If you’ve ever started a sanding project that involves small crevices, spindles, rounded edges or anything that’s not flat, you know it’s going to take some serious time to complete. Sure, the outcome of your work will be a beautifully stained project that will last for decades, but in the moment, it just feels like you aren’t actually getting much done.
Sanding can be a really long process. From electric sanders to hand sanding small nooks and crannies, many woodworking projects have their fair share of challenges. Today, while I’m not going into detail on how to sand, I want to share with you:
1. Listen to Music or Podcasts
In my mind, there’s no greater way to pass some time than by flicking on some Miles Davis and humming along. Or maybe Skillrex or Metallica is more your tune. Or perhaps you’re more of a podcast person. No matter what you favorite flavor of music or speech, having something entertaining to listen to can make time fly by as you sand the old finish away!
2. Start with Small Wins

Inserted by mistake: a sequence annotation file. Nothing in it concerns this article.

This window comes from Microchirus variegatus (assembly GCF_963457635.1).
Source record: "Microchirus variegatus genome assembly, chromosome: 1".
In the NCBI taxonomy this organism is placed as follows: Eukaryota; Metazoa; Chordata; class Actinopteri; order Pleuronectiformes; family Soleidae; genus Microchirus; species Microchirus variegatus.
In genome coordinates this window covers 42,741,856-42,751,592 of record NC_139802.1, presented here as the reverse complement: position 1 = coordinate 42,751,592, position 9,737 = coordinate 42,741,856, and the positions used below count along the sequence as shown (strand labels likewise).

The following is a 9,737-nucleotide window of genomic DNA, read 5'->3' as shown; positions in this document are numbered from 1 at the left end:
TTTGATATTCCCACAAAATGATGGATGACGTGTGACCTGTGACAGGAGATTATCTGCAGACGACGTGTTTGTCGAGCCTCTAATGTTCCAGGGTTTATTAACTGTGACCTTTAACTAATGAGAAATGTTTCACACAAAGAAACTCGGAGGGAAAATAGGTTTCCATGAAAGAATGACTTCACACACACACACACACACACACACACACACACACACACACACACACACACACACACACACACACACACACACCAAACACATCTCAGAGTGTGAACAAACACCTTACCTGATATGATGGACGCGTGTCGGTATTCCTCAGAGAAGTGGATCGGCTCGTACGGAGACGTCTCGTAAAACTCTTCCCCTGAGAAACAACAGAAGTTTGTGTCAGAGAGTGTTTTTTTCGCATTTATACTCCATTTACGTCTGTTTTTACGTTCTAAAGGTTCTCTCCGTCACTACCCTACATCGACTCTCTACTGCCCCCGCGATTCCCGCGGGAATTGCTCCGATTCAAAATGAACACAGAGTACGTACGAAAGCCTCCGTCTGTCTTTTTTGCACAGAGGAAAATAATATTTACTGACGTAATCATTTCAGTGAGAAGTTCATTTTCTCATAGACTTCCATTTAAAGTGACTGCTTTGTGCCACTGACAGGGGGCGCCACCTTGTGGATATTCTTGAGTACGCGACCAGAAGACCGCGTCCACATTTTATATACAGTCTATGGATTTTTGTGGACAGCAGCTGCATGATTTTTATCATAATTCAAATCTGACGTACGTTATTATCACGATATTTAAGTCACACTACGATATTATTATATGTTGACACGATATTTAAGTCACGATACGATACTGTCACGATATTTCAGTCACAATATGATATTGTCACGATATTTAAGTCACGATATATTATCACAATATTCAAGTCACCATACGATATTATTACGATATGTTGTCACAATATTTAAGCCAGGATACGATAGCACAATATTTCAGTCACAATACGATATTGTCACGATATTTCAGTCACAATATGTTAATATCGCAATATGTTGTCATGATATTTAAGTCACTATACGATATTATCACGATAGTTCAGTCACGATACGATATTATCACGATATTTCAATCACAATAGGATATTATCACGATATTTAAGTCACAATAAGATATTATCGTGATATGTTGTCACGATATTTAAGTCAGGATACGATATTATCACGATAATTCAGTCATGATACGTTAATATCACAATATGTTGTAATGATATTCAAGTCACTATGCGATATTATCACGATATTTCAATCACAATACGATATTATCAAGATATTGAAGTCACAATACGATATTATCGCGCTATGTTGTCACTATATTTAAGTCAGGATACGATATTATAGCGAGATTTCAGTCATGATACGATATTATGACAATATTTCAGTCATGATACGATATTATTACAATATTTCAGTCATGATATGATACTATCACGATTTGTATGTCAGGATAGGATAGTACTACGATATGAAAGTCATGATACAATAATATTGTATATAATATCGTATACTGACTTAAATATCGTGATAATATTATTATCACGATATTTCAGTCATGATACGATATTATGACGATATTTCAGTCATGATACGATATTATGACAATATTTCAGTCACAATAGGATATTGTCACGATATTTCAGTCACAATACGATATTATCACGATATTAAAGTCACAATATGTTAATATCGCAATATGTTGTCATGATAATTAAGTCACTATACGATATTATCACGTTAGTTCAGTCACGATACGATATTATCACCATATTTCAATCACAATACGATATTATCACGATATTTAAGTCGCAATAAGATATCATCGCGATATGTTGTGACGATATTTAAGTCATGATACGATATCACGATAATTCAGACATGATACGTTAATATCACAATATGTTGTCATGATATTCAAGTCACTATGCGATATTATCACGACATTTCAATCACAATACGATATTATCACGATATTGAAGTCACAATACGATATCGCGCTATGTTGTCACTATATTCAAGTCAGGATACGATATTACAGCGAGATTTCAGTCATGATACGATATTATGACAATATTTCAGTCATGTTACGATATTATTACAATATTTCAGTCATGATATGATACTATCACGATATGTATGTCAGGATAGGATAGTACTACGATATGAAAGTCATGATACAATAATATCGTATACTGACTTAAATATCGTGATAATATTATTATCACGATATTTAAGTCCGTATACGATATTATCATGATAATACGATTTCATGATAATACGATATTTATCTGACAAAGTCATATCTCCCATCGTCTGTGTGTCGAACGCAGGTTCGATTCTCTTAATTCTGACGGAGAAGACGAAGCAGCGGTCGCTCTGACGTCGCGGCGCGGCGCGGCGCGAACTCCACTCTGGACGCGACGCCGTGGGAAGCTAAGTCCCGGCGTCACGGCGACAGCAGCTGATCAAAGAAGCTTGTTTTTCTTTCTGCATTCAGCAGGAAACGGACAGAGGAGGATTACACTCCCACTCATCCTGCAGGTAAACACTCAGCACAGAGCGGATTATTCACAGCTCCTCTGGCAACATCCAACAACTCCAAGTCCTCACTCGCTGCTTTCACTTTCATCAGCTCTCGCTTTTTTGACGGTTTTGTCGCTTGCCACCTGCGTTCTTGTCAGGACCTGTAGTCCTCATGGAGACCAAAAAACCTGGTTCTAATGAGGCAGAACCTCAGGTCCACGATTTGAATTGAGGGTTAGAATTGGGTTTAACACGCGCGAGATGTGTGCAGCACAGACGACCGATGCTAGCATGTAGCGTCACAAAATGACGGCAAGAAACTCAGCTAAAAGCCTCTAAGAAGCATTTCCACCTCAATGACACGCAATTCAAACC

Psychologists tell us that small wins help us to get motivated and take on bigger and tougher tasks.
In your woodworking project, this means that you try to just get 1 flat surface done, or some other small accomplishment that you can see the results of in an hour or 2. This can really help motivate you to knock out the rest of your project moving forward! Small wins for the win!
3. Sand with a Friend, Spouse, or Co-worker
Doing anything with friends makes it more enjoyable. Even if your friend, spouse or co-worker just sits and yaps with you and has a beer, they’ll still help you pass the time and be more productive as you take on your woodworking project. And who knows, they might pitch in and help too!
4. Visualize the end product
When you’ve sanded down to the grain that first time, give it a good wipe off with a slightly damp cloth and stand back for a moment. Think about how awesome your project will look when it’s completed and jump right back in to finish it off!
5. Work Often
Lastly, work often on your project so that you don’t lose sight of what you’re doing. Over time, if you don’t get in there and sand something, your brain will start to remember that it is difficult, and you may lose that visualization of the end product that we talked about in number 4!
If this happens….then you’ve got problems, so work often, even if it’s just for a few minutes or an hour a couple times a week. At the end of every week, you can look back and see that you’ve accomplished something, and that’s worth smiling about!